Yesterday afternoon, we spoke with an education reporter at a major Virginia daily newspaper. We had originally spoken with her on Tuesday, telling her about the states apparent inflation of school passing rates—and about the fact that Virginias school report cards had been removed from public view.
She seemed quite interested at the time, but nothing appeared in the paper. So we called her back. This is a close approximation of our short conversation:
HOWLER (3/10/06): This is Bob Somerby in Baltimore—I believe we spoke on Tuesday about the state test scores.We thought we heard an unspoken plea for the end of discussion and comment.
HOWLER: I was wondering if youd had a chance to check it out at all, or if youd found anything out.
REPORTER: Yes, well I spoke to the State Department of Education, and they said it didnt have anything to do with you when they took down the test scores. They just had a technical problem that day, and the guy who works on that kind of thing wasnt there.
HOWLER (slight pause, with computer clicks now audible): Uh—yes, well [NAME], the school test scores are all still down! Theyve been down for over a week now. Im looking at the web site right now. The test scores still arent available.
REPORTER: Yeah. Well, Im just telling you what the guy at the DOE said.
Surprising, isnt it? Anybody could have seen that the test scores had been down all week—still were, as a matter of fact. But then, if youre an education reporter at one of this states biggest newspapers, who are you really going to trust? The guy at the state Department of Ed? Or your own lyin eyes?
We post this here so you can ponder the way the news gets sifted for you.
By the way: We dont know why Virginias school report cards are still temporarily unavailable at the DOE web site. We dont know why they were taken down. But that remains a secondary issue. By contrast, here are the primary questions: How did the state come up with those high passing rates for Maury Elementary? Are those passing rates real—or are they inflated? And: Have other schools across the state been credited with artificial passing rates? We didnt get to these primary questions during yesterdays phone call. Lets face it—the message was clear.
THE THREE TENETS: Yesterday morning, President Bush spoke to a meeting of the National Newspaper Association, then took questions. The final question dealt with No Child Left Behind. At the end of his answer, Bush described the basic tenets of his approach to education:
BUSH (3/10/06): I'm a strong believer in No Child Left Behind. My secretary of education—my good buddy Margaret Spellings, who helped me put a similar program in place in the state of Texas, is now the secretary of education.We believe in high standards, we believe every child can learn, and we're going to measure, Bush said. For the record, this approach is hardly unique to Bush. These tenest also formed the basis of President Clintons approach to education, and of Bushs father before him. Having said that, heres our capsule reaction to the three tenets as they apply to low-income ed:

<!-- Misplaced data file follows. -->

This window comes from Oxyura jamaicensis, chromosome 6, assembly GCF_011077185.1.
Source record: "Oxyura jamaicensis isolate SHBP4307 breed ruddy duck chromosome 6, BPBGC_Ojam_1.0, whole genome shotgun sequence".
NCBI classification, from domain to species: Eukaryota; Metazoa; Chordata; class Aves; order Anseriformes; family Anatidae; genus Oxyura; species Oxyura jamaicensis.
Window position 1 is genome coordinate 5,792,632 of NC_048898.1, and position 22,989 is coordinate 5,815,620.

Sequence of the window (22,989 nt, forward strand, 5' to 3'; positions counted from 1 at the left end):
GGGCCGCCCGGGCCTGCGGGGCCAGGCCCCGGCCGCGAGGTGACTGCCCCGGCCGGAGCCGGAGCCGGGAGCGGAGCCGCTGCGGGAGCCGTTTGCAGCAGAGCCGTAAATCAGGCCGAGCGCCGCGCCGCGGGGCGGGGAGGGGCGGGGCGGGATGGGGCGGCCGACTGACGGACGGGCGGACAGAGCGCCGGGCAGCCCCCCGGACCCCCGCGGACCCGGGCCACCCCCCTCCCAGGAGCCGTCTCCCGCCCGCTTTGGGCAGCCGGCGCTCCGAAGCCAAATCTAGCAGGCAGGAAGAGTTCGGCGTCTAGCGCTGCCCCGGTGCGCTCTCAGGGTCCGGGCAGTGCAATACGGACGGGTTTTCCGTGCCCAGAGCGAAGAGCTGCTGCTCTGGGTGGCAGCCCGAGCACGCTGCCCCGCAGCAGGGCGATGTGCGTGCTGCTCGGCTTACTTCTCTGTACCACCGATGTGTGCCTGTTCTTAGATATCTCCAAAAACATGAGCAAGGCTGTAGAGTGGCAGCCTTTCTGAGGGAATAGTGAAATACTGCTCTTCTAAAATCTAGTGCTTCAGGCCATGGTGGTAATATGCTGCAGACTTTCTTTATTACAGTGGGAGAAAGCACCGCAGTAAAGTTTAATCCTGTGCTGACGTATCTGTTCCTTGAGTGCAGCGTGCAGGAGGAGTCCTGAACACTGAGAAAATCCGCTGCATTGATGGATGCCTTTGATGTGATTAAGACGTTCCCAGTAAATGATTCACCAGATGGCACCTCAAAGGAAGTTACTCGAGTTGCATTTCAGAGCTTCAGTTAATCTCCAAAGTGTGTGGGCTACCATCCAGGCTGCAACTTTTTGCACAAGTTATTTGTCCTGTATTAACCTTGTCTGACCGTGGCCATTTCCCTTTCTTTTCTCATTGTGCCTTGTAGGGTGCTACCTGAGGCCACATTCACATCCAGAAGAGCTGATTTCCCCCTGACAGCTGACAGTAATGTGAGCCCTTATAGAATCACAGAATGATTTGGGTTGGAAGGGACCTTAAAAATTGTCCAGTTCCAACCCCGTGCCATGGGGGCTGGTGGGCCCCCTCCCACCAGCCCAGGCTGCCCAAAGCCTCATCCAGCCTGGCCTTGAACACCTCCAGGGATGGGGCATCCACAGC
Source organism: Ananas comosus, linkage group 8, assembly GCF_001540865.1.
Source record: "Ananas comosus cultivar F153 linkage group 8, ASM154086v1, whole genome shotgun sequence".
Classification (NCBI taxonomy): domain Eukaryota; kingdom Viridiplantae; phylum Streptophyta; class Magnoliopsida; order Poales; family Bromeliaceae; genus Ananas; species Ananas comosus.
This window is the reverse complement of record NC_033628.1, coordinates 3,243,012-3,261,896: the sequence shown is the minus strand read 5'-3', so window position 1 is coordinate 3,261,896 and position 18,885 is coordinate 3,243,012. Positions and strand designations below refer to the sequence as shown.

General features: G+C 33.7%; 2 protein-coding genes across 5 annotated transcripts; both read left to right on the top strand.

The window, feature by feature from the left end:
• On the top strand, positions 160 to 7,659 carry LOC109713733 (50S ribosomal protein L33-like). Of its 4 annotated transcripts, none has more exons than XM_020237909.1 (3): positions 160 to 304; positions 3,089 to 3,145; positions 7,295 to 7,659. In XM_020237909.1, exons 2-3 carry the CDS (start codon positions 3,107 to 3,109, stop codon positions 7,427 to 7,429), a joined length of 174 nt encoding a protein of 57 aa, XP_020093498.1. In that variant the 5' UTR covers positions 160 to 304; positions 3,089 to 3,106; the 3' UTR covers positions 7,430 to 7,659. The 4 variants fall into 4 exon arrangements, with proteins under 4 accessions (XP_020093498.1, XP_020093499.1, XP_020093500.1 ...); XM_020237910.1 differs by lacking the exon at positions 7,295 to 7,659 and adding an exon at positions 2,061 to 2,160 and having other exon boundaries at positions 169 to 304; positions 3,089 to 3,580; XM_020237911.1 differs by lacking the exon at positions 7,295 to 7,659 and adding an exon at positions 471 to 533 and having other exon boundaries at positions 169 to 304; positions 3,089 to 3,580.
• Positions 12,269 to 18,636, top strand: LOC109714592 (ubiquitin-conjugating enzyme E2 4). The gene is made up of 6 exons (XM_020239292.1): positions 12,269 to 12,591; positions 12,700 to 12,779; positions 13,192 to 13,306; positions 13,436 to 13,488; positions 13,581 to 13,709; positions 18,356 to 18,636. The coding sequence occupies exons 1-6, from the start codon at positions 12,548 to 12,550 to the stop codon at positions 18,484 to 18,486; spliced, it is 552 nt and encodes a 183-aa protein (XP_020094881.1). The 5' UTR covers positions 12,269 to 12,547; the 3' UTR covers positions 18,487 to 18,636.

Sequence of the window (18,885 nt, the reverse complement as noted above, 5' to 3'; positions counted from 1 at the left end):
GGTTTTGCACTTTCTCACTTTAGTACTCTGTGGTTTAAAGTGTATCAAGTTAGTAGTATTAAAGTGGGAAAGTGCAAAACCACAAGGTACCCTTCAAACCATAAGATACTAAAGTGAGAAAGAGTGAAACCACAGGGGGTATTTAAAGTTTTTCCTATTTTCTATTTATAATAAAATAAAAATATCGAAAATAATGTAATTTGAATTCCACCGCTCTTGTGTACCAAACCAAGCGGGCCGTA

She is obviously listening to complaints about certain aspects of [one part of No Child Left Behind]. But we're not going to undermine the basic tenet that says, We believe in high standards, we believe every child can learn and we're going to measure. And when we see the status quo is unacceptable, we'll challenge the status quo."
That's what you need to do. And I'm sure you are doing that.
It ought to be unacceptable to opinion-makers when you find illiteracy—and you ought to demand change, not only for your own self-interests, but for the sake of this country.
We believe in high standards. This statement is so vague as to be essentially meaningless. Do we believe in making third-graders take Calculus 1? Wouldnt that be a high standard? This is a feel-good, Brownie-points statement. It can only be judged be seeing what kinds of decisions it leads our pols to make.Has Virginias testing-and-reporting been honest? Or has the state been pimping pure piffle? Some news orgs just dont seem to care. Go check that approximate transcript.
We believe every child can learn. Again, too vague to have real meaning—although it too is a heckuva way to gain those Brownie-points. We believe that every child can learn what? At what point in his or her education? Do we believe that every ninth-grader can learn Algebra 1? What if the ninth-grader in question is still puzzled by fourth-grade math?
Were going to measure. We agree with this tenet whole-heartedly. Parents deserve an annual objective measure of how well their child is doing. The community deserves some similar measure of achievement levels in its schools. But if we believe in measurement (i.e., in testing), then the testing-and-reporting have to be done in an honest and professional manner. The president addressed his remarks to newspaper people. Weve been surprised to see that some newspaper people dont seem to care much about this.